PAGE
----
Under the economic benefit arrangement, the employer is the owner of the policy, pays the premium and endorses or assigns certain rights or benefits to the employee. For example, the employee is allowed to designate beneficiaries who would receive a portion of the policy death benefit. The value of the economic benefit the employee receives is calculated each year. Term insurance is valued using the Table 2001 annual renewable term rates, and the policy cash value is any increase that occurred during the year. The employee must recognize the value of the economic benefit received as taxable income every year. However, if the employee makes a premium payment equal to the value of the term life insurance or cash value received, then there is no income tax due.
A non-equity arrangement is when an employee’s only benefit is a portion of the term life insurance. In an equity split-dollar plan, the employee receives the term life insurance coverage and also has an interest in the policy cash value. Plans may allow the employee to borrow against or withdraw some portion of cash value.
The loan arrangement is significantly more complicated than the economic benefit plan. Under the loan arrangement, the employee is the owner of the policy, and the employer pays the premium. The employee gives an interest in the policy back to the employer through a collateral assignment. A collateral assignment places a restriction on the policy that limits what the employee can do without the employer’s consent. A typical collateral assignment would be for the employer to recover the loans made upon the employee’s death or at the termination of the agreement.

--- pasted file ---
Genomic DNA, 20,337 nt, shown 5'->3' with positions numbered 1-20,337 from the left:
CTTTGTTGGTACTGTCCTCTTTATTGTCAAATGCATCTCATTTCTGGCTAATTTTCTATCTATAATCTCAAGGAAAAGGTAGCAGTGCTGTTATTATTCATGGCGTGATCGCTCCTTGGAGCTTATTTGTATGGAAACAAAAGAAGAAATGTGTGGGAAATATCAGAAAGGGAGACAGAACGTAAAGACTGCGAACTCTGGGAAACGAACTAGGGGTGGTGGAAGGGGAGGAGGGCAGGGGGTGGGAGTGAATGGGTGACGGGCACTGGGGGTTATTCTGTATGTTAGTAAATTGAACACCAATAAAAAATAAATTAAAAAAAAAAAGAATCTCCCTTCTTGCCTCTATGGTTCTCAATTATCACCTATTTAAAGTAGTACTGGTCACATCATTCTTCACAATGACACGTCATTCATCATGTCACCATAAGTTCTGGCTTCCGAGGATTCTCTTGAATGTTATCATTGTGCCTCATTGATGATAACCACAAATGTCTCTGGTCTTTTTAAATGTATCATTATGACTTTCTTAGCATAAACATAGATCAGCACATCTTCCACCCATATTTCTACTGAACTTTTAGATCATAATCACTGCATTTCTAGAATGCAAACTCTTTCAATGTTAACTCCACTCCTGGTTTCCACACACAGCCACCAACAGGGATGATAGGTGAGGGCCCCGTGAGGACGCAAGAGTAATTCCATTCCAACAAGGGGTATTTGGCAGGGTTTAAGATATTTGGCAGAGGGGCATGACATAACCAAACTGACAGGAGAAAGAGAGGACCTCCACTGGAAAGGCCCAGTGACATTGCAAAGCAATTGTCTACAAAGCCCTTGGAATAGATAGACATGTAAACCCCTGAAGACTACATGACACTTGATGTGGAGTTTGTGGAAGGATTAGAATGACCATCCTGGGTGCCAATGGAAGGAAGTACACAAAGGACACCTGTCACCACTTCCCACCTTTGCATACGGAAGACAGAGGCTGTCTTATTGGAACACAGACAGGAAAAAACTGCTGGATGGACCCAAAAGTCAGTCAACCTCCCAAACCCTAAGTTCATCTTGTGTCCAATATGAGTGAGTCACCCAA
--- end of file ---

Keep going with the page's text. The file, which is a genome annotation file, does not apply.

The premium payments by the employer are treated as a loan to the employee. Technically each year, the premium payment is treated as a separate loan. Loans can be structured as term or demand and must have an adequate interest rate based on the AFR. But the rate can be below current market interest rates. The interest rate on the loan varies, depending on how the arrangement is drafted and how long it will stay in force.
Terminating Split-Dollar Plans
Split-dollar plans are terminated at either the employee’s death or a future date included in the agreement (often retirement).
At the premature death of the employee, depending on the arrangement, the employer recovers either the premiums paid, cash value, or the amount owed in loans. When the repayment is made, the employer releases any restrictions on the policy and the employee’s named beneficiaries, which can include an ILIT, receive the remainder as a tax-free death benefit. (For related reading, see: Structure and Taxation of Split-Dollar Coverage.)
If the employee fulfills the term and requirements of the agreement, all restrictions are released under the loan arrangement, or ownership of the policy is transferred to the employee under the economic benefit arrangement. Depending on how the agreement was drafted, the employer may recover all or a portion of the premiums paid or cash value. The employee now owns the insurance policy. The value of the policy is taxed to the employee as compensation and is deductible for the employer.
The Bottom Line
Like many non-qualified plans, split-dollar arrangements can be a handy tool for employers looking to provide additional benefits to key employees.